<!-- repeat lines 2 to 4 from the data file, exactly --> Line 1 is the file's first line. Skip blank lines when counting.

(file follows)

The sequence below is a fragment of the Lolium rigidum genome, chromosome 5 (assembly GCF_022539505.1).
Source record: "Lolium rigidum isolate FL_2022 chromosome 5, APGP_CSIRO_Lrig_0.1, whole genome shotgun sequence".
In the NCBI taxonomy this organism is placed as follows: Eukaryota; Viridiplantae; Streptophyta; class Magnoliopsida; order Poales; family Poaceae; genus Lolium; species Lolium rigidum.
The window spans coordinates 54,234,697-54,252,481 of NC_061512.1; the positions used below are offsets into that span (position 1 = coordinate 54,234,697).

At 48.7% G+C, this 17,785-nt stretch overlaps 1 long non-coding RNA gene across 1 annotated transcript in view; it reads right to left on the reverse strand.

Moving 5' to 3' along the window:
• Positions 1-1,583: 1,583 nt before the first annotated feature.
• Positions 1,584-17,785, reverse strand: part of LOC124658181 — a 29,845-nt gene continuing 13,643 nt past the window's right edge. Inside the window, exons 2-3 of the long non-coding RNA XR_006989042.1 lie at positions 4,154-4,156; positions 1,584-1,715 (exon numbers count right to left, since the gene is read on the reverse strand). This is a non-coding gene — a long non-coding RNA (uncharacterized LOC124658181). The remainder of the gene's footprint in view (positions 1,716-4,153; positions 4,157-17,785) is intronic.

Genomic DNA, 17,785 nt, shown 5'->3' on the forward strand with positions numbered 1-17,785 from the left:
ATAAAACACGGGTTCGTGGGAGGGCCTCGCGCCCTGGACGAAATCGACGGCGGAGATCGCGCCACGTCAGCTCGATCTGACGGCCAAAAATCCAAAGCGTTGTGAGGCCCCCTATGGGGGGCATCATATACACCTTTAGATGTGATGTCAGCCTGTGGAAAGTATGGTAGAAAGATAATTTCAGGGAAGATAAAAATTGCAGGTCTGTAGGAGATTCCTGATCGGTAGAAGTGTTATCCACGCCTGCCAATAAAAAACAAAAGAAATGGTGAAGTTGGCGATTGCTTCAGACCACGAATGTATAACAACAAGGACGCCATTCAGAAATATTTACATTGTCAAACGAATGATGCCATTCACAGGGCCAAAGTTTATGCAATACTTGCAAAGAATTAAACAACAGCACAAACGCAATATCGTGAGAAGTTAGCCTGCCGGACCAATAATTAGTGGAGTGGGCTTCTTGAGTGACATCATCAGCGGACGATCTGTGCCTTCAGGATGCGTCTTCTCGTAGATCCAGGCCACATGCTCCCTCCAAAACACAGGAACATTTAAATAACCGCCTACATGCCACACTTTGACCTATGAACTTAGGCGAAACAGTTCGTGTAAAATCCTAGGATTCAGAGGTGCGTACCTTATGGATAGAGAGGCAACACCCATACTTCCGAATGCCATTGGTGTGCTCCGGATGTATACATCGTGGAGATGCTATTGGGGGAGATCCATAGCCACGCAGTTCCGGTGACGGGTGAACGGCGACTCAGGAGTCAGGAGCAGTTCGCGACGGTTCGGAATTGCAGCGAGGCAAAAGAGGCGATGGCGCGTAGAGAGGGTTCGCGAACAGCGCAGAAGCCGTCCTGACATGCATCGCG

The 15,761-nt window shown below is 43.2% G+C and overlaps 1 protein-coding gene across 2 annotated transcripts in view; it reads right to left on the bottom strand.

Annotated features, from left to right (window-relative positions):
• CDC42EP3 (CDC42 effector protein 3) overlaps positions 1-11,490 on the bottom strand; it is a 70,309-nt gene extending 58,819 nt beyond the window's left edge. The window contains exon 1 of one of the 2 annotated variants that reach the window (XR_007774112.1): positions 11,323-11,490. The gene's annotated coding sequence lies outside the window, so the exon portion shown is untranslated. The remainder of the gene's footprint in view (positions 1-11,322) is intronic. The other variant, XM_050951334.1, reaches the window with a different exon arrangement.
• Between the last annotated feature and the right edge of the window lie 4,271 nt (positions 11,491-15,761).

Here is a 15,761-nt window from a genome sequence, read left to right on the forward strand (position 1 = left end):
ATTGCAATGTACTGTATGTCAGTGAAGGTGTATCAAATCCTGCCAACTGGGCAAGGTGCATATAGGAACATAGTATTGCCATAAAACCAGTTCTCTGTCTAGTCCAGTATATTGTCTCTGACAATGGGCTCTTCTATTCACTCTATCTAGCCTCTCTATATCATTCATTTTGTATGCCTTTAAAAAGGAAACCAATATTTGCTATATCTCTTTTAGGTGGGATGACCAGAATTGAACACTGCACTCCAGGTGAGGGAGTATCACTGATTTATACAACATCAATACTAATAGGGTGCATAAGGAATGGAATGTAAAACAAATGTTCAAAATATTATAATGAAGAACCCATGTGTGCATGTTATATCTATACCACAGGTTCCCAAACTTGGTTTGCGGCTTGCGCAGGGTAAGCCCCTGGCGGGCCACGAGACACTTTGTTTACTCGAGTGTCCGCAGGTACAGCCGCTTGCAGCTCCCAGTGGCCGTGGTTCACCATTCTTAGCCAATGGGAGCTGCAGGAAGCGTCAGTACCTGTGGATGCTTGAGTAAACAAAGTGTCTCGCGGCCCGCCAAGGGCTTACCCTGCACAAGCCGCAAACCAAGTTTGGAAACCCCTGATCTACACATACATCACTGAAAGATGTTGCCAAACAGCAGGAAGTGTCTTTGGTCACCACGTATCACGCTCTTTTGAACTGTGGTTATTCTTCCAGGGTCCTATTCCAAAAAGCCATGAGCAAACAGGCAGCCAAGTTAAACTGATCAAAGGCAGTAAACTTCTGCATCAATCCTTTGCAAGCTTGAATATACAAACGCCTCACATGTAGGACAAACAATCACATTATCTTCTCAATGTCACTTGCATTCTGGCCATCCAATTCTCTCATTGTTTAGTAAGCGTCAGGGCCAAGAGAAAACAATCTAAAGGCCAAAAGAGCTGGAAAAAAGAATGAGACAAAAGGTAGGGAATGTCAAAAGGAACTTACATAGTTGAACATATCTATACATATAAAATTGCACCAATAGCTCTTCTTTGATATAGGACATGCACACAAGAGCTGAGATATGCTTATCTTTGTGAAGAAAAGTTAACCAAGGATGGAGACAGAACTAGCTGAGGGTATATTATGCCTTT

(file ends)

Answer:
Source record: "Lolium rigidum isolate FL_2022 chromosome 5, APGP_CSIRO_Lrig_0.1, whole genome shotgun sequence".
In the NCBI taxonomy this organism is placed as follows: Eukaryota; Viridiplantae; Streptophyta; class Magnoliopsida; order Poales; family Poaceae; genus Lolium; species Lolium rigidum.
The window spans coordinates 54,234,697-54,252,481 of NC_061512.1; the positions used below are offsets into that span (position 1 = coordinate 54,234,697).